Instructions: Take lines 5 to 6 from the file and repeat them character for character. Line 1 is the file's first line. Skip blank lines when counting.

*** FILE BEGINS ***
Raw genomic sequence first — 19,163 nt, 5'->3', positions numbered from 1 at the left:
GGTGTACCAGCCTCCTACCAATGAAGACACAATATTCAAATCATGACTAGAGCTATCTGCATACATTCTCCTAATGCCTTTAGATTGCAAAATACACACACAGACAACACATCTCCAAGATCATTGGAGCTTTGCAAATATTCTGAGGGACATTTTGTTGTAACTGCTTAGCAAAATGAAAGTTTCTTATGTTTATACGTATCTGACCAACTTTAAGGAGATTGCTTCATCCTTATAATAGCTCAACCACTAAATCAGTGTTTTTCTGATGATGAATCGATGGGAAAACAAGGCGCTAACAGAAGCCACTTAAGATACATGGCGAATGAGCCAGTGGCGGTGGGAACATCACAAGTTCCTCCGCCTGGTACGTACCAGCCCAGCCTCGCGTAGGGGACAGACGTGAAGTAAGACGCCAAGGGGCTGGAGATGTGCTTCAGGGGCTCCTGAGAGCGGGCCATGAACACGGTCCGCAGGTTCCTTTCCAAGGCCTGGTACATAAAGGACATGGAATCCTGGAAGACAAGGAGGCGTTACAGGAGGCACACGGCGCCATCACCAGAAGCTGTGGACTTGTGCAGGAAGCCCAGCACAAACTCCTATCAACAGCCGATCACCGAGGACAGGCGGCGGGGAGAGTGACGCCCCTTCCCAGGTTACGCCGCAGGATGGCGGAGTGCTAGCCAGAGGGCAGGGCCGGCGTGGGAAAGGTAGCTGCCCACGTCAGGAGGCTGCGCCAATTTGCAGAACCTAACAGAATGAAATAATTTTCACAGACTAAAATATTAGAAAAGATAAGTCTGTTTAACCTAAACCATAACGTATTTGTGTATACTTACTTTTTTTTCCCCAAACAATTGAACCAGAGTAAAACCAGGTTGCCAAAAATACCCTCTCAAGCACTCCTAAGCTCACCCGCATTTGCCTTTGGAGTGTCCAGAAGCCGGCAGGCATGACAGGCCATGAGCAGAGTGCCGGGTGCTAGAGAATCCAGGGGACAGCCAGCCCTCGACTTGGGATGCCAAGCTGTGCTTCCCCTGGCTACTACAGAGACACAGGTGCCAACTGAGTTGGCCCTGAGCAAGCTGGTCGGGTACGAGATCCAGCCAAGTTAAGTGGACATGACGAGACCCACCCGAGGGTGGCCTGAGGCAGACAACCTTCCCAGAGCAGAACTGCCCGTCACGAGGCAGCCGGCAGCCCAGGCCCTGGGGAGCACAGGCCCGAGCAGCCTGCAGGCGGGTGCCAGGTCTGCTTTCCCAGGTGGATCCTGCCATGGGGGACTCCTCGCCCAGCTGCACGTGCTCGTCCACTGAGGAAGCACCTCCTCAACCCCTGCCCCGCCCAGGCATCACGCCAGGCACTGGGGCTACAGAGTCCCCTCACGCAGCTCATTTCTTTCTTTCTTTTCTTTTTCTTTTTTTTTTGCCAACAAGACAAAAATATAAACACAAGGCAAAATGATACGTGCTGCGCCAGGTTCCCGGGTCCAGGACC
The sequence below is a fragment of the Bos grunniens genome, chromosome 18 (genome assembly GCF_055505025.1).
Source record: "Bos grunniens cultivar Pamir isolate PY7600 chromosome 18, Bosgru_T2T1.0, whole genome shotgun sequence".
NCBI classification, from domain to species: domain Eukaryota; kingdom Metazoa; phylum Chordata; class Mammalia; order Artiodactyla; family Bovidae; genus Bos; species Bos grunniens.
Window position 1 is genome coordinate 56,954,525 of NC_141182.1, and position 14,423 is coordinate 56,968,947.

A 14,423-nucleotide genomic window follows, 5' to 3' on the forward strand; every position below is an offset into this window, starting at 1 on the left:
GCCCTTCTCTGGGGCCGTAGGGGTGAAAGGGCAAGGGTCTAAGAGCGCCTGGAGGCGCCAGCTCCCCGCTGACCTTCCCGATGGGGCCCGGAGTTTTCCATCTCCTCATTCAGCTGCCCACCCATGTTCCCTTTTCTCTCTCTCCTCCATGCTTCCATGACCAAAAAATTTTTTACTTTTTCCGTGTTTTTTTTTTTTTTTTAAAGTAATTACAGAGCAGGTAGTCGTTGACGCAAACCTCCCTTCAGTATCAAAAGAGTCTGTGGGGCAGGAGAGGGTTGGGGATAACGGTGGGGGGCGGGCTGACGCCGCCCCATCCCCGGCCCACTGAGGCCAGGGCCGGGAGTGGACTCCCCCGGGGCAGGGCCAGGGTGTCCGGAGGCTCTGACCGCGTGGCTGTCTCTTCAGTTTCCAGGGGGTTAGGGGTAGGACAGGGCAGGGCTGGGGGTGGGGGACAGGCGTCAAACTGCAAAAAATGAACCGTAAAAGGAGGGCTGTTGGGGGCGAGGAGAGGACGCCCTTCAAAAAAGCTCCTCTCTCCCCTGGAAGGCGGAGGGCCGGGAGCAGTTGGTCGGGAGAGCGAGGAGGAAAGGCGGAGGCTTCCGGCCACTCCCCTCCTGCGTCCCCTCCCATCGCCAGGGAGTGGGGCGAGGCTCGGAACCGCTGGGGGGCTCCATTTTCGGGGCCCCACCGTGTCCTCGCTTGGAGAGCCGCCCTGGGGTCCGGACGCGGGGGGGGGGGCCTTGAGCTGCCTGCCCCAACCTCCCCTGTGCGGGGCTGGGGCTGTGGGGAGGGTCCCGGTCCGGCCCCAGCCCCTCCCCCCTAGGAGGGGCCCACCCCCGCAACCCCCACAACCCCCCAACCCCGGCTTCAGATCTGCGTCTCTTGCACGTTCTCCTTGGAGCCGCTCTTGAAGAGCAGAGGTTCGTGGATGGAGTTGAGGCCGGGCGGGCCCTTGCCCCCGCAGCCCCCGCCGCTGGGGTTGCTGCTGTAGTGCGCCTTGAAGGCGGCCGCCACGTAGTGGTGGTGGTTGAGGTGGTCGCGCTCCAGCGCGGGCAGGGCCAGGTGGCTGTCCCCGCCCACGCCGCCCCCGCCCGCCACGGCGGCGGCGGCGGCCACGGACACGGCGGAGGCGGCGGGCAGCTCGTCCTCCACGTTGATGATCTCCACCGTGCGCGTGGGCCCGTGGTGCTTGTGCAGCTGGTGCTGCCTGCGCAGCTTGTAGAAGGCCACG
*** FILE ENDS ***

NCBI classification, from domain to species: domain Eukaryota; kingdom Metazoa; phylum Chordata; class Mammalia; order Artiodactyla; family Bovidae; genus Bos; species Bos grunniens.
Window position 1 is genome coordinate 56,954,525 of NC_141182.1, and position 14,423 is coordinate 56,968,947.